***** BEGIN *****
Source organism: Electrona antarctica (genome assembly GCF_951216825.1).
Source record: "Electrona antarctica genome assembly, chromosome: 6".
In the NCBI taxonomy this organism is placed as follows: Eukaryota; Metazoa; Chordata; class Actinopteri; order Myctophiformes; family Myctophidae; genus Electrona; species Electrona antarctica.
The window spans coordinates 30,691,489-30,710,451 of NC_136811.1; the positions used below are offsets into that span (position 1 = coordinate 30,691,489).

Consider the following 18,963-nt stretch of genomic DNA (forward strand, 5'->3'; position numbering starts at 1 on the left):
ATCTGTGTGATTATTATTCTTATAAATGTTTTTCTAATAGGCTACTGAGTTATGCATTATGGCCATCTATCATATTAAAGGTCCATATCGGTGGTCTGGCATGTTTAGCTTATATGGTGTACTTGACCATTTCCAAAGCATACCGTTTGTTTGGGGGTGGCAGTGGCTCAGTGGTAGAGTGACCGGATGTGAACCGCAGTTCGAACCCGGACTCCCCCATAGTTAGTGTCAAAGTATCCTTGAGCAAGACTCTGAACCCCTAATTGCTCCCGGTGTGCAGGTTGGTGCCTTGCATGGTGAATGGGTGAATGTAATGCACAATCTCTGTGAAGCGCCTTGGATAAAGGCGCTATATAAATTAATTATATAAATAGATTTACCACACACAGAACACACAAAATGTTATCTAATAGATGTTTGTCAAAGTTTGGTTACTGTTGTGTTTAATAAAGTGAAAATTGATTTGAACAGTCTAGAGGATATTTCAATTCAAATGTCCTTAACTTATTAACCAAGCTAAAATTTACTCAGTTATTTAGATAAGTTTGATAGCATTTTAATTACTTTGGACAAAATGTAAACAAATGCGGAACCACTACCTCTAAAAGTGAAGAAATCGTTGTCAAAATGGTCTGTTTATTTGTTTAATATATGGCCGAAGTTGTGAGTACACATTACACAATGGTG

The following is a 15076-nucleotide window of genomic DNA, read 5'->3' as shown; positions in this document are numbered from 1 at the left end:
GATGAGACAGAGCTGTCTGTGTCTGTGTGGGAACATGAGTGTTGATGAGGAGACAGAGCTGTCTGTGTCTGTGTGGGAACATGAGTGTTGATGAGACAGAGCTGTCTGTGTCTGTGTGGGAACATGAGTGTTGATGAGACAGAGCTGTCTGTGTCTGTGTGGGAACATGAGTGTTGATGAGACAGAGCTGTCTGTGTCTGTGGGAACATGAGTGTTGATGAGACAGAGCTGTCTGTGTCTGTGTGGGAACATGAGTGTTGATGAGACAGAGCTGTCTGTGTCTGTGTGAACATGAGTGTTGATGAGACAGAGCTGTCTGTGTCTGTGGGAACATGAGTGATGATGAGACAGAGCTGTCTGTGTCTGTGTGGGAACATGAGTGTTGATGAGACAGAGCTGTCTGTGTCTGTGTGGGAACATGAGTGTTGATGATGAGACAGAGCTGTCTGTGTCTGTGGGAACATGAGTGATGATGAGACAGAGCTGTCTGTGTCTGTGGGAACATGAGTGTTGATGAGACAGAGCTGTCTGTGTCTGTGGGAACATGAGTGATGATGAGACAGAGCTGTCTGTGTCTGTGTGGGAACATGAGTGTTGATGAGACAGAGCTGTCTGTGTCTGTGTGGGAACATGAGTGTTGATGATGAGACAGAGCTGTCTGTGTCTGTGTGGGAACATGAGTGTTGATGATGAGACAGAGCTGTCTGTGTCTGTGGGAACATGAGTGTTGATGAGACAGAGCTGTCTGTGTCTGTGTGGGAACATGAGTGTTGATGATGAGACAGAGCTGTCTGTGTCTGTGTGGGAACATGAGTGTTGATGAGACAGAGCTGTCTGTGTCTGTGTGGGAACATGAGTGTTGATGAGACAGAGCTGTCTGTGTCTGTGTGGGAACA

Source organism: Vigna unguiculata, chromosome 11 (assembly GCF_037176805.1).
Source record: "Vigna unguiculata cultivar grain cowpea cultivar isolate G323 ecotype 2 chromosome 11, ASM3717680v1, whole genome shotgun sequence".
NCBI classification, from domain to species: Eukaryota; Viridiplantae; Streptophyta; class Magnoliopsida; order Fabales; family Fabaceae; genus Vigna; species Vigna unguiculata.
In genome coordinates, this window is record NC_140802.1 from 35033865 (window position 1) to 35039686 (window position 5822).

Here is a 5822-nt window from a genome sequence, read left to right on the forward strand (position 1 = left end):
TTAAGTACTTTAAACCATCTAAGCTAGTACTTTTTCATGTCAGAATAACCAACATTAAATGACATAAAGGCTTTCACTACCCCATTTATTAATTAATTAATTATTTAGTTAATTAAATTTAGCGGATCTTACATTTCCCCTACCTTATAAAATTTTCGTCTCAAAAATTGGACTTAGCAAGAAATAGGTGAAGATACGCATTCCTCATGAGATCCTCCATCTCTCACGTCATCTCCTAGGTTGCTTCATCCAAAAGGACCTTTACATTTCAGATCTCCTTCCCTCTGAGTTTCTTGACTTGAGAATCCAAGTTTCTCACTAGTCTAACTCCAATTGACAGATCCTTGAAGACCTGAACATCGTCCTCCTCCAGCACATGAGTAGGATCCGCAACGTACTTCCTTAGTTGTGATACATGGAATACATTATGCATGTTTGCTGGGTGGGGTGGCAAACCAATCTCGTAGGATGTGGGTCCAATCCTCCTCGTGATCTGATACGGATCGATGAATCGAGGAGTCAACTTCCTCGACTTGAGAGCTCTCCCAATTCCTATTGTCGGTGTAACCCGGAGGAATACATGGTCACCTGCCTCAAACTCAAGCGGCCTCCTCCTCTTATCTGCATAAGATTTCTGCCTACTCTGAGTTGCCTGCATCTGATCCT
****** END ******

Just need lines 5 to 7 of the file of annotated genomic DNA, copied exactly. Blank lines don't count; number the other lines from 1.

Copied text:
Consider the following 18,963-nt stretch of genomic DNA (forward strand, 5'->3'; position numbering starts at 1 on the left):
ATCTGTGTGATTATTATTCTTATAAATGTTTTTCTAATAGGCTACTGAGTTATGCATTATGGCCATCTATCATATTAAAGGTCCATATCGGTGGTCTGGCATGTTTAGCTTATATGGTGTACTTGACCATTTCCAAAGCATACCGTTTGTTTGGGGGTGGCAGTGGCTCAGTGGTAGAGTGACCGGATGTGAACCGCAGTTCGAACCCGGACTCCCCCATAGTTAGTGTCAAAGTATCCTTGAGCAAGACTCTGAACCCCTAATTGCTCCCGGTGTGCAGGTTGGTGCCTTGCATGGTGAATGGGTGAATGTAATGCACAATCTCTGTGAAGCGCCTTGGATAAAGGCGCTATATAAATTAATTATATAAATAGATTTACCACACACAGAACACACAAAATGTTATCTAATAGATGTTTGTCAAAGTTTGGTTACTGTTGTGTTTAATAAAGTGAAAATTGATTTGAACAGTCTAGAGGATATTTCAATTCAAATGTCCTTAACTTATTAACCAAGCTAAAATTTACTCAGTTATTTAGATAAGTTTGATAGCATTTTAATTACTTTGGACAAAATGTAAACAAATGCGGAACCACTACCTCTAAAAGTGAAGAAATCGTTGTCAAAATGGTCTGTTTATTTGTTTAATATATGGCCGAAGTTGTGAGTACACATTACACAATGGTG

The following is a 15076-nucleotide window of genomic DNA, read 5'->3' as shown; positions in this document are numbered from 1 at the left end: